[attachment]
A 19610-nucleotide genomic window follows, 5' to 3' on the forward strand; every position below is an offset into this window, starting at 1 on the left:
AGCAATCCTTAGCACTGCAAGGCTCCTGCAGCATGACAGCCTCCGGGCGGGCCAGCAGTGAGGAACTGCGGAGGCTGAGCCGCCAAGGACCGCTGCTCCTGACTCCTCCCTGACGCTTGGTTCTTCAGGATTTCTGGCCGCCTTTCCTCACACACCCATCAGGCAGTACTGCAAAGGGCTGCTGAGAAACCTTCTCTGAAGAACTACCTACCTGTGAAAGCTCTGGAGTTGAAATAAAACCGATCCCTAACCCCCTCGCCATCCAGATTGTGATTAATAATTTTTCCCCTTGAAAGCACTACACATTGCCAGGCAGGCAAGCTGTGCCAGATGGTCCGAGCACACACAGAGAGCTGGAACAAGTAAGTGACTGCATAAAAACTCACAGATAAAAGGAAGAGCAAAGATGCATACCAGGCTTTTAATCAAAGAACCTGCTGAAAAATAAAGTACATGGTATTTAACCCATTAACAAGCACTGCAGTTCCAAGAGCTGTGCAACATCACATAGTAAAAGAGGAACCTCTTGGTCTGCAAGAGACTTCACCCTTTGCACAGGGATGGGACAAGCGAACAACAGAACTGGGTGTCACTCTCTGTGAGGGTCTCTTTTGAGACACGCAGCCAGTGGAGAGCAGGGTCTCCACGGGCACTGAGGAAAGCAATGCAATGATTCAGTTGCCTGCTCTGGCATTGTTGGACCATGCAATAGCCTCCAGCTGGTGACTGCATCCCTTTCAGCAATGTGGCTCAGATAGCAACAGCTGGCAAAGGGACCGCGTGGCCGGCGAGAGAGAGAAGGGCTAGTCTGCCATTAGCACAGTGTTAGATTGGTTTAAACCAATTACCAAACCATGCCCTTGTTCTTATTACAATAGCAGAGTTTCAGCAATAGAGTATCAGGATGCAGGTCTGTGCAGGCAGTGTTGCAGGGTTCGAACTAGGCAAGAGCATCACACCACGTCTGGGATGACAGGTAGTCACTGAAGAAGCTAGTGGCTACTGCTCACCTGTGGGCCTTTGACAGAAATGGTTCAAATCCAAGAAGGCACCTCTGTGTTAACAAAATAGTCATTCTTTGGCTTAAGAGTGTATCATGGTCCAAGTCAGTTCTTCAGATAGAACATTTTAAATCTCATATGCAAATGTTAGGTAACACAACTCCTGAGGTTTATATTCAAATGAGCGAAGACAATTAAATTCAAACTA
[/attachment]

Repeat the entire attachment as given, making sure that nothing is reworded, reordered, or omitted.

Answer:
A 19610-nucleotide genomic window follows, 5' to 3' on the forward strand; every position below is an offset into this window, starting at 1 on the left:
AGCAATCCTTAGCACTGCAAGGCTCCTGCAGCATGACAGCCTCCGGGCGGGCCAGCAGTGAGGAACTGCGGAGGCTGAGCCGCCAAGGACCGCTGCTCCTGACTCCTCCCTGACGCTTGGTTCTTCAGGATTTCTGGCCGCCTTTCCTCACACACCCATCAGGCAGTACTGCAAAGGGCTGCTGAGAAACCTTCTCTGAAGAACTACCTACCTGTGAAAGCTCTGGAGTTGAAATAAAACCGATCCCTAACCCCCTCGCCATCCAGATTGTGATTAATAATTTTTCCCCTTGAAAGCACTACACATTGCCAGGCAGGCAAGCTGTGCCAGATGGTCCGAGCACACACAGAGAGCTGGAACAAGTAAGTGACTGCATAAAAACTCACAGATAAAAGGAAGAGCAAAGATGCATACCAGGCTTTTAATCAAAGAACCTGCTGAAAAATAAAGTACATGGTATTTAACCCATTAACAAGCACTGCAGTTCCAAGAGCTGTGCAACATCACATAGTAAAAGAGGAACCTCTTGGTCTGCAAGAGACTTCACCCTTTGCACAGGGATGGGACAAGCGAACAACAGAACTGGGTGTCACTCTCTGTGAGGGTCTCTTTTGAGACACGCAGCCAGTGGAGAGCAGGGTCTCCACGGGCACTGAGGAAAGCAATGCAATGATTCAGTTGCCTGCTCTGGCATTGTTGGACCATGCAATAGCCTCCAGCTGGTGACTGCATCCCTTTCAGCAATGTGGCTCAGATAGCAACAGCTGGCAAAGGGACCGCGTGGCCGGCGAGAGAGAGAAGGGCTAGTCTGCCATTAGCACAGTGTTAGATTGGTTTAAACCAATTACCAAACCATGCCCTTGTTCTTATTACAATAGCAGAGTTTCAGCAATAGAGTATCAGGATGCAGGTCTGTGCAGGCAGTGTTGCAGGGTTCGAACTAGGCAAGAGCATCACACCACGTCTGGGATGACAGGTAGTCACTGAAGAAGCTAGTGGCTACTGCTCACCTGTGGGCCTTTGACAGAAATGGTTCAAATCCAAGAAGGCACCTCTGTGTTAACAAAATAGTCATTCTTTGGCTTAAGAGTGTATCATGGTCCAAGTCAGTTCTTCAGATAGAACATTTTAAATCTCATATGCAAATGTTAGGTAACACAACTCCTGAGGTTTATATTCAAATGAGCGAAGACAATTAAATTCAAACTA